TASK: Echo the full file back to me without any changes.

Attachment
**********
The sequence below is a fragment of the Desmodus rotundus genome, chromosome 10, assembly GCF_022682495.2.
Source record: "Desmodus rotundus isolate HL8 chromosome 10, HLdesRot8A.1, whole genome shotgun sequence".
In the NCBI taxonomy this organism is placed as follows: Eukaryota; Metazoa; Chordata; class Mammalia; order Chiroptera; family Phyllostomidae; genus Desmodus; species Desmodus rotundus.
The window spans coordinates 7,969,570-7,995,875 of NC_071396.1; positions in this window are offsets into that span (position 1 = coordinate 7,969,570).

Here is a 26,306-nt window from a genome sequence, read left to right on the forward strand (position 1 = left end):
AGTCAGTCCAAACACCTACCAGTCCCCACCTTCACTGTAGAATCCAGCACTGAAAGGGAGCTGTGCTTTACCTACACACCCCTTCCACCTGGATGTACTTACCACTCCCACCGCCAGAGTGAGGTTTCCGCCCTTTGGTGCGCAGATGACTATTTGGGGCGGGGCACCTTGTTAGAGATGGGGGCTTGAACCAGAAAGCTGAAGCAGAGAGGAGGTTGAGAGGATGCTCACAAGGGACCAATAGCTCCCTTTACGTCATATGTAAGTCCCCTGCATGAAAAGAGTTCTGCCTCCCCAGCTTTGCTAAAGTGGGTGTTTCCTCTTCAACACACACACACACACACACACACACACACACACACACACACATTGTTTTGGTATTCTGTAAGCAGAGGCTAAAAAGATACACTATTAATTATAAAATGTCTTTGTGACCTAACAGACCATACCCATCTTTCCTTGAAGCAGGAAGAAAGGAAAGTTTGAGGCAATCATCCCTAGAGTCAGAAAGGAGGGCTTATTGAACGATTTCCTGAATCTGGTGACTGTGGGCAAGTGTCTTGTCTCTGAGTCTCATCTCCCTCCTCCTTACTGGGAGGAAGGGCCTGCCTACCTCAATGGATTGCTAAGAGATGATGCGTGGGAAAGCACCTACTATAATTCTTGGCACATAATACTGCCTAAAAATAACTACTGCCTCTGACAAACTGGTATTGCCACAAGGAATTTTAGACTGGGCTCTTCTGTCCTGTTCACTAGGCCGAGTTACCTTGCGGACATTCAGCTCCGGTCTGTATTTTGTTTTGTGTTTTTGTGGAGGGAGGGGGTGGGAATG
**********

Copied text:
The sequence below is a fragment of the Desmodus rotundus genome, chromosome 10, assembly GCF_022682495.2.
Source record: "Desmodus rotundus isolate HL8 chromosome 10, HLdesRot8A.1, whole genome shotgun sequence".
In the NCBI taxonomy this organism is placed as follows: Eukaryota; Metazoa; Chordata; class Mammalia; order Chiroptera; family Phyllostomidae; genus Desmodus; species Desmodus rotundus.
The window spans coordinates 7,969,570-7,995,875 of NC_071396.1; positions in this window are offsets into that span (position 1 = coordinate 7,969,570).

Here is a 26,306-nt window from a genome sequence, read left to right on the forward strand (position 1 = left end):
AGTCAGTCCAAACACCTACCAGTCCCCACCTTCACTGTAGAATCCAGCACTGAAAGGGAGCTGTGCTTTACCTACACACCCCTTCCACCTGGATGTACTTACCACTCCCACCGCCAGAGTGAGGTTTCCGCCCTTTGGTGCGCAGATGACTATTTGGGGCGGGGCACCTTGTTAGAGATGGGGGCTTGAACCAGAAAGCTGAAGCAGAGAGGAGGTTGAGAGGATGCTCACAAGGGACCAATAGCTCCCTTTACGTCATATGTAAGTCCCCTGCATGAAAAGAGTTCTGCCTCCCCAGCTTTGCTAAAGTGGGTGTTTCCTCTTCAACACACACACACACACACACACACACACACACACACACACACATTGTTTTGGTATTCTGTAAGCAGAGGCTAAAAAGATACACTATTAATTATAAAATGTCTTTGTGACCTAACAGACCATACCCATCTTTCCTTGAAGCAGGAAGAAAGGAAAGTTTGAGGCAATCATCCCTAGAGTCAGAAAGGAGGGCTTATTGAACGATTTCCTGAATCTGGTGACTGTGGGCAAGTGTCTTGTCTCTGAGTCTCATCTCCCTCCTCCTTACTGGGAGGAAGGGCCTGCCTACCTCAATGGATTGCTAAGAGATGATGCGTGGGAAAGCACCTACTATAATTCTTGGCACATAATACTGCCTAAAAATAACTACTGCCTCTGACAAACTGGTATTGCCACAAGGAATTTTAGACTGGGCTCTTCTGTCCTGTTCACTAGGCCGAGTTACCTTGCGGACATTCAGCTCCGGTCTGTATTTTGTTTTGTGTTTTTGTGGAGGGAGGGGGTGGGAATG